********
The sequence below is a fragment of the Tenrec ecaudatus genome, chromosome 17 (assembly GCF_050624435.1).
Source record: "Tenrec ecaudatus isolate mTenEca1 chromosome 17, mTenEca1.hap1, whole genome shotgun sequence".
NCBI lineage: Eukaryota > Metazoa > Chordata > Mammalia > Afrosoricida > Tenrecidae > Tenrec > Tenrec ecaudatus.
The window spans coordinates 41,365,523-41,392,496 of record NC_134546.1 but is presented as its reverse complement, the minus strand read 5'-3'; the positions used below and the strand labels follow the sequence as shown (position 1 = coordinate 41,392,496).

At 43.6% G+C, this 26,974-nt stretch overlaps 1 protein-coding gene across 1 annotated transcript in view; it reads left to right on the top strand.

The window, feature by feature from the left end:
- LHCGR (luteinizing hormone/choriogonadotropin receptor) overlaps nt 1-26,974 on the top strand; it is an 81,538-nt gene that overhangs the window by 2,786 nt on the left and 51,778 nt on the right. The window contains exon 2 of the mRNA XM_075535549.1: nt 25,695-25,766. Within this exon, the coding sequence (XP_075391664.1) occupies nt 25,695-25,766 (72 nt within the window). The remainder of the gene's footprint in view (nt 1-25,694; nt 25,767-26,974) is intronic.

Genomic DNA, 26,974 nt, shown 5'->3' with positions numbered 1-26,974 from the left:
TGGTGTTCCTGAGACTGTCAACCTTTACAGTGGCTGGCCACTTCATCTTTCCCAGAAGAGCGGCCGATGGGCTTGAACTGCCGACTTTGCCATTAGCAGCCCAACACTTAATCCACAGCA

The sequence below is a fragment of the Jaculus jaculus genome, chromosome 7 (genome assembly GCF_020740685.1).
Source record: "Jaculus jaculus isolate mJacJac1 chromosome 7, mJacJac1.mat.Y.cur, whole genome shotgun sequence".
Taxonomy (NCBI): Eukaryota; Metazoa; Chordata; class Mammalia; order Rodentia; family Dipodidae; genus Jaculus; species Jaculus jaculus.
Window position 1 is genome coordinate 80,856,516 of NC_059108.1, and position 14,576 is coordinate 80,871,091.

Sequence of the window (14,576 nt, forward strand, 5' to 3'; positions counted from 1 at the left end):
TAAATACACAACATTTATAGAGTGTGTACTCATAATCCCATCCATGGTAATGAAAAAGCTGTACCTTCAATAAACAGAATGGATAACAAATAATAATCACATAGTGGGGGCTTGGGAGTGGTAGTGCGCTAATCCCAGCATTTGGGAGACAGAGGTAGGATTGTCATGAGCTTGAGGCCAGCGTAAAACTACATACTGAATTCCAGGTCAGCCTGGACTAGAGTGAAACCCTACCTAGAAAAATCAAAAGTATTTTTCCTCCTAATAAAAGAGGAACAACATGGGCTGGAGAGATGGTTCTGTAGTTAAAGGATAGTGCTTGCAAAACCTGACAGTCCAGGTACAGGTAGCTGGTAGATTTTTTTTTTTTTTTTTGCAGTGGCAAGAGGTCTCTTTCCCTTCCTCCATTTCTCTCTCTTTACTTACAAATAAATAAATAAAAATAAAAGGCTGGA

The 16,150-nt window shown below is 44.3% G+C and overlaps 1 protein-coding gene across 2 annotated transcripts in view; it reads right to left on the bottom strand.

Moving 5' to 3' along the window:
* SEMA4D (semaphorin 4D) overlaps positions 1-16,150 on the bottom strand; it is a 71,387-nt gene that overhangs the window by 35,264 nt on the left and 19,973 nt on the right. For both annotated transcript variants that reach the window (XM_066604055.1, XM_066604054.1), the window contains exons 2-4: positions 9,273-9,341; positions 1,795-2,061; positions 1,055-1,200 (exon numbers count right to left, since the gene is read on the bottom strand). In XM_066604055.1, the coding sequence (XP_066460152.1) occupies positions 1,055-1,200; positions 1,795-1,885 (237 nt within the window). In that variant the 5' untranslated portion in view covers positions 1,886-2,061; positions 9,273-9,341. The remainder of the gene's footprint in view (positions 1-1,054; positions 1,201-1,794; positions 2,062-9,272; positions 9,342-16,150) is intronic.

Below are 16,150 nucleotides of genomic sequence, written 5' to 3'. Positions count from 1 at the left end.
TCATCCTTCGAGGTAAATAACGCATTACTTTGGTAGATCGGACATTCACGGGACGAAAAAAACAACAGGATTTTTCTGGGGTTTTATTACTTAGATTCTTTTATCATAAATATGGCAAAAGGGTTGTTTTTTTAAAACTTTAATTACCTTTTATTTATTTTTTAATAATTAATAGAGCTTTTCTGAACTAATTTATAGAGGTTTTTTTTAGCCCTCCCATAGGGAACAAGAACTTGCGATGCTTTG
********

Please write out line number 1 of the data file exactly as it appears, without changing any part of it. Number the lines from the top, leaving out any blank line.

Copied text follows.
The sequence below is a fragment of the Tenrec ecaudatus genome, chromosome 17 (assembly GCF_050624435.1).